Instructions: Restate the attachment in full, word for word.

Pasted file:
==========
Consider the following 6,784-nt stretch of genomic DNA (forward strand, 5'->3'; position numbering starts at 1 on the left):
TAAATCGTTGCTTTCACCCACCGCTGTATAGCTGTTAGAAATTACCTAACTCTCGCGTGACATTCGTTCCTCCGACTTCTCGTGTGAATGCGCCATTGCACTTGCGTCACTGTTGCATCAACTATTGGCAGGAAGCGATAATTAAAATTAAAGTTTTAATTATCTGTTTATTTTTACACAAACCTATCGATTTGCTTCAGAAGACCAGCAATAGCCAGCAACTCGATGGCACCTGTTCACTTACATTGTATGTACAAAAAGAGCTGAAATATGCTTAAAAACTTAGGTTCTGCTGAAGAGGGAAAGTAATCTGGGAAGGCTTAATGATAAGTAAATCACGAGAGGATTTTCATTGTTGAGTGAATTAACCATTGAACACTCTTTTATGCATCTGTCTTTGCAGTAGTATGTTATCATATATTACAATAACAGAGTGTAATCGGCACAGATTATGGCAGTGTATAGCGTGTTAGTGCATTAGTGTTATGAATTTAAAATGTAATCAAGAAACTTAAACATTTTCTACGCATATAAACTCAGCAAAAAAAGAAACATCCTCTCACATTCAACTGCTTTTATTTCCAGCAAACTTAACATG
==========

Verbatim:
Consider the following 6,784-nt stretch of genomic DNA (forward strand, 5'->3'; position numbering starts at 1 on the left):
TAAATCGTTGCTTTCACCCACCGCTGTATAGCTGTTAGAAATTACCTAACTCTCGCGTGACATTCGTTCCTCCGACTTCTCGTGTGAATGCGCCATTGCACTTGCGTCACTGTTGCATCAACTATTGGCAGGAAGCGATAATTAAAATTAAAGTTTTAATTATCTGTTTATTTTTACACAAACCTATCGATTTGCTTCAGAAGACCAGCAATAGCCAGCAACTCGATGGCACCTGTTCACTTACATTGTATGTACAAAAAGAGCTGAAATATGCTTAAAAACTTAGGTTCTGCTGAAGAGGGAAAGTAATCTGGGAAGGCTTAATGATAAGTAAATCACGAGAGGATTTTCATTGTTGAGTGAATTAACCATTGAACACTCTTTTATGCATCTGTCTTTGCAGTAGTATGTTATCATATATTACAATAACAGAGTGTAATCGGCACAGATTATGGCAGTGTATAGCGTGTTAGTGCATTAGTGTTATGAATTTAAAATGTAATCAAGAAACTTAAACATTTTCTACGCATATAAACTCAGCAAAAAAAGAAACATCCTCTCACATTCAACTGCTTTTATTTCCAGCAAACTTAACATG